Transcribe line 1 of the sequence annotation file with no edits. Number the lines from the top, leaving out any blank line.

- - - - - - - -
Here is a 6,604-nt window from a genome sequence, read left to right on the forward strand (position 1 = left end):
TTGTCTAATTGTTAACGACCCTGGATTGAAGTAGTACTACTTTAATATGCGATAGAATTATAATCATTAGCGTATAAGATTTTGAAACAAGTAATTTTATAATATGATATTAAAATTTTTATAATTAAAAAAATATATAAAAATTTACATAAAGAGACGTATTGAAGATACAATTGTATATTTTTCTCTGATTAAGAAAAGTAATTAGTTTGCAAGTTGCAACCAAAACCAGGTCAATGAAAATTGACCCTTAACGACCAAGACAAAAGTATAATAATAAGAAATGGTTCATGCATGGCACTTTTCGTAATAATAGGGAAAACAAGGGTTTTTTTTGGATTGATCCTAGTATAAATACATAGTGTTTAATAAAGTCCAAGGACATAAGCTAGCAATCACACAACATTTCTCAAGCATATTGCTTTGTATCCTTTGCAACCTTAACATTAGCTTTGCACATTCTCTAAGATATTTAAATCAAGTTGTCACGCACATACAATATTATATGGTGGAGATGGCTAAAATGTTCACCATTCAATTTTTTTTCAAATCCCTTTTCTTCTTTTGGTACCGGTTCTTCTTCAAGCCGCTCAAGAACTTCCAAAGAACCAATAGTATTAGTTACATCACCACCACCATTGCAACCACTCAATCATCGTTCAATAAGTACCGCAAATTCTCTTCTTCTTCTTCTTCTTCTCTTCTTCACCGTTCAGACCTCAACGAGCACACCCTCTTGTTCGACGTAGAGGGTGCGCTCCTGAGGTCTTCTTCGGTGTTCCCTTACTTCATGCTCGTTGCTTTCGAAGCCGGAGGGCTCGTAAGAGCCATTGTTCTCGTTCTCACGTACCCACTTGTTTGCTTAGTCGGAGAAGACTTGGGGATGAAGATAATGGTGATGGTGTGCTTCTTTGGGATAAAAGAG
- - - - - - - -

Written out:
Here is a 6,604-nt window from a genome sequence, read left to right on the forward strand (position 1 = left end):